My denomination, Reform Judaism, was actively engaged in the civil rights struggles of the 1960’s, and we are proud of the black-Jewish partnership that played an important role in the Civil Rights movement. When I teach the children in my congregation about Jewish history, and about what it means to take the words of our Torah, our Scripture, seriously and transform them into action, I teach them about the legacy of the rabbis who marched alongside Dr. King, the legacy of the Jews who made up almost half of the white volunteers of the Freedom Summer of 1964. Two of my professors in seminary were among the 16 rabbis who were arrested alongside Dr. King in St. Augustine, Florida. Before I went to seminary, I worked at the Religious Action Center of Reform Judaism, our denomination’s social justice department, whose building was the site where the Civil Rights Act of 1964 and the Voting Rights Act were drafted. The rabbi emeritus of the congregation which I am privileged to serve, Rabbi Henry Cohen, fought for civil rights alongside African-American leaders in Wynnefield, and opened a bicultural black-Jewish preschool at our synagogue. Minister Muhammed, I am especially proud that leaders of my denomination, like Kivie Kaplan and Rabbi Stephen Wise, were involved in the founding of the NAACP, and that Rabbi David Saperstein, the outgoing head of our Religious Action Center, is a member of the NAACP’s national board of directors.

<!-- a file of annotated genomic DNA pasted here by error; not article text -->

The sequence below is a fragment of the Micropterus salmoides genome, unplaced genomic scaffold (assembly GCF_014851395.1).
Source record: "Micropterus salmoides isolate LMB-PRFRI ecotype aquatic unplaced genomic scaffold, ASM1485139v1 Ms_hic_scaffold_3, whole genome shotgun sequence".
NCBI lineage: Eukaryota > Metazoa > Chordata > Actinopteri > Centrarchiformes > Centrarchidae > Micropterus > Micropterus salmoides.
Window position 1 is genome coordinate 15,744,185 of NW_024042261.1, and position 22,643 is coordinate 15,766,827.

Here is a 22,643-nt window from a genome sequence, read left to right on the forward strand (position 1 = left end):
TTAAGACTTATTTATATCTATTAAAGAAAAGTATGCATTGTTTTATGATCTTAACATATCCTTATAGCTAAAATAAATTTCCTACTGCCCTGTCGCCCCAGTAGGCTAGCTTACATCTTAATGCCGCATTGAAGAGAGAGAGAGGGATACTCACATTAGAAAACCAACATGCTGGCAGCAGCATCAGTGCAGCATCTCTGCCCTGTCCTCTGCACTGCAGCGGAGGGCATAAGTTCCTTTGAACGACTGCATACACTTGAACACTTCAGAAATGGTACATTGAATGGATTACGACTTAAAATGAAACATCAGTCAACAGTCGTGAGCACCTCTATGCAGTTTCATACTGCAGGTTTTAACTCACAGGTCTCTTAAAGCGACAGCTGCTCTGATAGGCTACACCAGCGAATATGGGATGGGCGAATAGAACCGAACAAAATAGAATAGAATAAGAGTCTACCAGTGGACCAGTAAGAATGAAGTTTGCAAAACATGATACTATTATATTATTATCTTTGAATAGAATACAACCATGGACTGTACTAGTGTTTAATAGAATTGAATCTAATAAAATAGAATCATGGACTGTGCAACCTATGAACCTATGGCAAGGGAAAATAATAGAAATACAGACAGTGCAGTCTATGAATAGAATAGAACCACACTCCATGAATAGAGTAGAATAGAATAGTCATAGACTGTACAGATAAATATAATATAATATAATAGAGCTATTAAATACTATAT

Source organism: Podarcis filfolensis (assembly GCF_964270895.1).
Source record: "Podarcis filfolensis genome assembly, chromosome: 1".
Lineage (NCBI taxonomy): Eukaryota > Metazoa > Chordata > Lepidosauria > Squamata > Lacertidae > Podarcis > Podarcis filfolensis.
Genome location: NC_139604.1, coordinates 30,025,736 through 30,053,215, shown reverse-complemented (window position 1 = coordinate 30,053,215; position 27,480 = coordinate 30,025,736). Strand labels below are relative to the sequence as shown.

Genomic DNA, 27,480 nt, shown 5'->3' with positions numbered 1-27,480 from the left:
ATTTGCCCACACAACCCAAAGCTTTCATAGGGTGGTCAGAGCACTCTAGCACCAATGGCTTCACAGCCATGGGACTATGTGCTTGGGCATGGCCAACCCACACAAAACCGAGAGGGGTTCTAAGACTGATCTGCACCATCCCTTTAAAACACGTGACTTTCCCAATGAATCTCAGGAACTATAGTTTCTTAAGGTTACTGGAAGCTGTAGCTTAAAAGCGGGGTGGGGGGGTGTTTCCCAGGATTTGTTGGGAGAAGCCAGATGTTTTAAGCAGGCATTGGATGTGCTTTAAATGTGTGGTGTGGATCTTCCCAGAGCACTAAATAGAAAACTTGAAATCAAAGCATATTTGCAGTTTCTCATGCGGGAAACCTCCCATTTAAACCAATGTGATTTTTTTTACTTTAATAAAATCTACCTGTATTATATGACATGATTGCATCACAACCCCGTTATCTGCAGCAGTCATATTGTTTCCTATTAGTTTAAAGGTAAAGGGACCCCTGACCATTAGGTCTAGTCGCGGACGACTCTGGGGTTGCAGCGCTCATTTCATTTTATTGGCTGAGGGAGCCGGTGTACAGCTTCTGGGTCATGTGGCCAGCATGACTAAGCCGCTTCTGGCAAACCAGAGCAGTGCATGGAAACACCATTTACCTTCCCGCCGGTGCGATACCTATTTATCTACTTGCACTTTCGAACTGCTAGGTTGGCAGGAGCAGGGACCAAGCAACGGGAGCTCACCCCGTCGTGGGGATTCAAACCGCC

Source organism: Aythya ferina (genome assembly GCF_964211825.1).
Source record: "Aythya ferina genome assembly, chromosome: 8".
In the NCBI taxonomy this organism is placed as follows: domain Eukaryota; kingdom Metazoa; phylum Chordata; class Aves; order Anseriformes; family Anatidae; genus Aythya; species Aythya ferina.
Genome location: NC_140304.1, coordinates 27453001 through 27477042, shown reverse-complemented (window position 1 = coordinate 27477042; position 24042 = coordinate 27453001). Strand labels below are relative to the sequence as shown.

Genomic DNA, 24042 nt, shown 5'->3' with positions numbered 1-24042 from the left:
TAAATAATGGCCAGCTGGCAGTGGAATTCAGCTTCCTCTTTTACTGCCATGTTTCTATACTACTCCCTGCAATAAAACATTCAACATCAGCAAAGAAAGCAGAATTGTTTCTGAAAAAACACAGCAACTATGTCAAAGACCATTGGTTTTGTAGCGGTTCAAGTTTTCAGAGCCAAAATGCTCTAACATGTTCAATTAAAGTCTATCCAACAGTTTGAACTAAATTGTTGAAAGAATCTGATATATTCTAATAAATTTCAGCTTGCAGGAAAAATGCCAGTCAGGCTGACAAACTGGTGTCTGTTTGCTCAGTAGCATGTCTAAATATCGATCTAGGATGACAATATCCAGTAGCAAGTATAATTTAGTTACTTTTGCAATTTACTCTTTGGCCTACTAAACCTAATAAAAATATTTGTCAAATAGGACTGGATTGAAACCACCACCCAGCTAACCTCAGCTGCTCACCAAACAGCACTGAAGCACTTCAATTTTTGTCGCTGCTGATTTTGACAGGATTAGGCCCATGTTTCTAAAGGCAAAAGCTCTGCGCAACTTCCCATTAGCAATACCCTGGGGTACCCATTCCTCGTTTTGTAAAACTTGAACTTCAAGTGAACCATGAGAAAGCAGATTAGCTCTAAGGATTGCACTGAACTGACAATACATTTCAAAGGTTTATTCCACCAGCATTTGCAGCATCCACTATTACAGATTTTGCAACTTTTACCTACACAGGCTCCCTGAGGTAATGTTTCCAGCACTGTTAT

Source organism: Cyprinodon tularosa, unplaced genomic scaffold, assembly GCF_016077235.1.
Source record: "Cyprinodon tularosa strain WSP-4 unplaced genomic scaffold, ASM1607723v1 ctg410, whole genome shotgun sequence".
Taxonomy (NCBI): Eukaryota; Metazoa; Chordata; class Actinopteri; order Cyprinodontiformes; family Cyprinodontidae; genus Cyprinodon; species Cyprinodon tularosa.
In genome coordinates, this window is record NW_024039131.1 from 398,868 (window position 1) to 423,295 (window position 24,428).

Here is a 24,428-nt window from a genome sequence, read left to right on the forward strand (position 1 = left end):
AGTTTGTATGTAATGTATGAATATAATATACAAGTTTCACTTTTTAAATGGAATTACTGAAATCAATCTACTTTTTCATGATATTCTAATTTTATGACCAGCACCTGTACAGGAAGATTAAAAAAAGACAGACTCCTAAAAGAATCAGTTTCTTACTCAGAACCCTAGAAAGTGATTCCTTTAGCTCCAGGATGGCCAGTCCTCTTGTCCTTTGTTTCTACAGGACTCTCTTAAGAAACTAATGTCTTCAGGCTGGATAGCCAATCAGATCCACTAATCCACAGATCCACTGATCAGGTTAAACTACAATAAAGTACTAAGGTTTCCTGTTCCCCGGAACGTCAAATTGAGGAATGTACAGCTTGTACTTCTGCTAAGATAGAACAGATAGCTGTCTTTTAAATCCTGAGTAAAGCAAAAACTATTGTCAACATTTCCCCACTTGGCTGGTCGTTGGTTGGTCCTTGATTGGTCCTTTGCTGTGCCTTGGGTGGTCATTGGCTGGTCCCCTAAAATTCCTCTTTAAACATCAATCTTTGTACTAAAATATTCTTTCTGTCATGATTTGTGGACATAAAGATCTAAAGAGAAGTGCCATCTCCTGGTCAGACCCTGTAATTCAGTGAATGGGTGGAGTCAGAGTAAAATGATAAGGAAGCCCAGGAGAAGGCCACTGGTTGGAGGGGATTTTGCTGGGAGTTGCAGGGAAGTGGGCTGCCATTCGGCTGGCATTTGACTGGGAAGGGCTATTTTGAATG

I share this history because part of Dr. King’s legacy is the lesson of what we have achieved together in the past – not so that my community, which enjoys so much privilege, can be self-satisfied with those achievements, not so that any of us can abdicate responsibility for all of the challenges that face us today – but rather, so that in the face of the distance that too often exists between our communities today, we might remember that it was not that long ago we walked hand in hand, and so that in face of the vast challenges to equality facing our country today, we might be inspired by what we were able to achieve together.